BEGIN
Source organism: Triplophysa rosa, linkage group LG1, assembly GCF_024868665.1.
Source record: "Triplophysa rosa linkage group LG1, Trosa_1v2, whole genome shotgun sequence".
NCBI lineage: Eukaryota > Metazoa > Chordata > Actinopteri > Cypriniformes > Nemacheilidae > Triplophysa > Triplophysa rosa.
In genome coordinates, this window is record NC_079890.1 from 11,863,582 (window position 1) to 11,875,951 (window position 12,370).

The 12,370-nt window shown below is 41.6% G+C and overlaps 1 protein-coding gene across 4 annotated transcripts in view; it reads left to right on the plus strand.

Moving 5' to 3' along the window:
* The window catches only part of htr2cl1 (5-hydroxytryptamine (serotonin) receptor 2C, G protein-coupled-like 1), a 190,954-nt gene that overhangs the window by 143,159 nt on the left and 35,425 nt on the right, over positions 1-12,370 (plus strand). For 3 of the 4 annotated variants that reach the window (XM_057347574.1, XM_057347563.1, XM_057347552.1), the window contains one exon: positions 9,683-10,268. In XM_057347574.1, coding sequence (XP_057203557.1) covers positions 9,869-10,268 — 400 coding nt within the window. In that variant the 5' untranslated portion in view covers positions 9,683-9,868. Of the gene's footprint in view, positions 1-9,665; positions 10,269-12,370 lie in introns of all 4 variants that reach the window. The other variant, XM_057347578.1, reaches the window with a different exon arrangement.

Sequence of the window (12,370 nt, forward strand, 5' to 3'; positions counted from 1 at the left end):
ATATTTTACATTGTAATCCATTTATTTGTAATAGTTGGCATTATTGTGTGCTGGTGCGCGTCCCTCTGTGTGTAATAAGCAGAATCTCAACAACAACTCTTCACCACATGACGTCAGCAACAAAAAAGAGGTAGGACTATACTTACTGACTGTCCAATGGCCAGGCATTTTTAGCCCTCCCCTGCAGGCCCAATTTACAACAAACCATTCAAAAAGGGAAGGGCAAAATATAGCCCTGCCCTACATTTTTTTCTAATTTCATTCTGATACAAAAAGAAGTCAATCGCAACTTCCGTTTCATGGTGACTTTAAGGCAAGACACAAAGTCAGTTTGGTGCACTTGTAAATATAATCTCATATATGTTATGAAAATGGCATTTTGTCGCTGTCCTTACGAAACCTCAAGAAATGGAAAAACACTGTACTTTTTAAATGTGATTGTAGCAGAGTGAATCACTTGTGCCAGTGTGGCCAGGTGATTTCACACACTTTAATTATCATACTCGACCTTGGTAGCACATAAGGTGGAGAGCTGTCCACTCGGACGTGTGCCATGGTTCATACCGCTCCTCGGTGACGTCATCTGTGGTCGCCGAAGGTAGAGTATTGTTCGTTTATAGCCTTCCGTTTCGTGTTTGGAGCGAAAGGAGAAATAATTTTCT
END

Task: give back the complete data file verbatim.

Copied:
Source organism: Triplophysa rosa, linkage group LG1, assembly GCF_024868665.1.
Source record: "Triplophysa rosa linkage group LG1, Trosa_1v2, whole genome shotgun sequence".
NCBI lineage: Eukaryota > Metazoa > Chordata > Actinopteri > Cypriniformes > Nemacheilidae > Triplophysa > Triplophysa rosa.
In genome coordinates, this window is record NC_079890.1 from 11,863,582 (window position 1) to 11,875,951 (window position 12,370).

The 12,370-nt window shown below is 41.6% G+C and overlaps 1 protein-coding gene across 4 annotated transcripts in view; it reads left to right on the plus strand.

Moving 5' to 3' along the window:
* The window catches only part of htr2cl1 (5-hydroxytryptamine (serotonin) receptor 2C, G protein-coupled-like 1), a 190,954-nt gene that overhangs the window by 143,159 nt on the left and 35,425 nt on the right, over positions 1-12,370 (plus strand). For 3 of the 4 annotated variants that reach the window (XM_057347574.1, XM_057347563.1, XM_057347552.1), the window contains one exon: positions 9,683-10,268. In XM_057347574.1, coding sequence (XP_057203557.1) covers positions 9,869-10,268 — 400 coding nt within the window. In that variant the 5' untranslated portion in view covers positions 9,683-9,868. Of the gene's footprint in view, positions 1-9,665; positions 10,269-12,370 lie in introns of all 4 variants that reach the window. The other variant, XM_057347578.1, reaches the window with a different exon arrangement.

Sequence of the window (12,370 nt, forward strand, 5' to 3'; positions counted from 1 at the left end):
ATATTTTACATTGTAATCCATTTATTTGTAATAGTTGGCATTATTGTGTGCTGGTGCGCGTCCCTCTGTGTGTAATAAGCAGAATCTCAACAACAACTCTTCACCACATGACGTCAGCAACAAAAAAGAGGTAGGACTATACTTACTGACTGTCCAATGGCCAGGCATTTTTAGCCCTCCCCTGCAGGCCCAATTTACAACAAACCATTCAAAAAGGGAAGGGCAAAATATAGCCCTGCCCTACATTTTTTTCTAATTTCATTCTGATACAAAAAGAAGTCAATCGCAACTTCCGTTTCATGGTGACTTTAAGGCAAGACACAAAGTCAGTTTGGTGCACTTGTAAATATAATCTCATATATGTTATGAAAATGGCATTTTGTCGCTGTCCTTACGAAACCTCAAGAAATGGAAAAACACTGTACTTTTTAAATGTGATTGTAGCAGAGTGAATCACTTGTGCCAGTGTGGCCAGGTGATTTCACACACTTTAATTATCATACTCGACCTTGGTAGCACATAAGGTGGAGAGCTGTCCACTCGGACGTGTGCCATGGTTCATACCGCTCCTCGGTGACGTCATCTGTGGTCGCCGAAGGTAGAGTATTGTTCGTTTATAGCCTTCCGTTTCGTGTTTGGAGCGAAAGGAGAAATAATTTTCT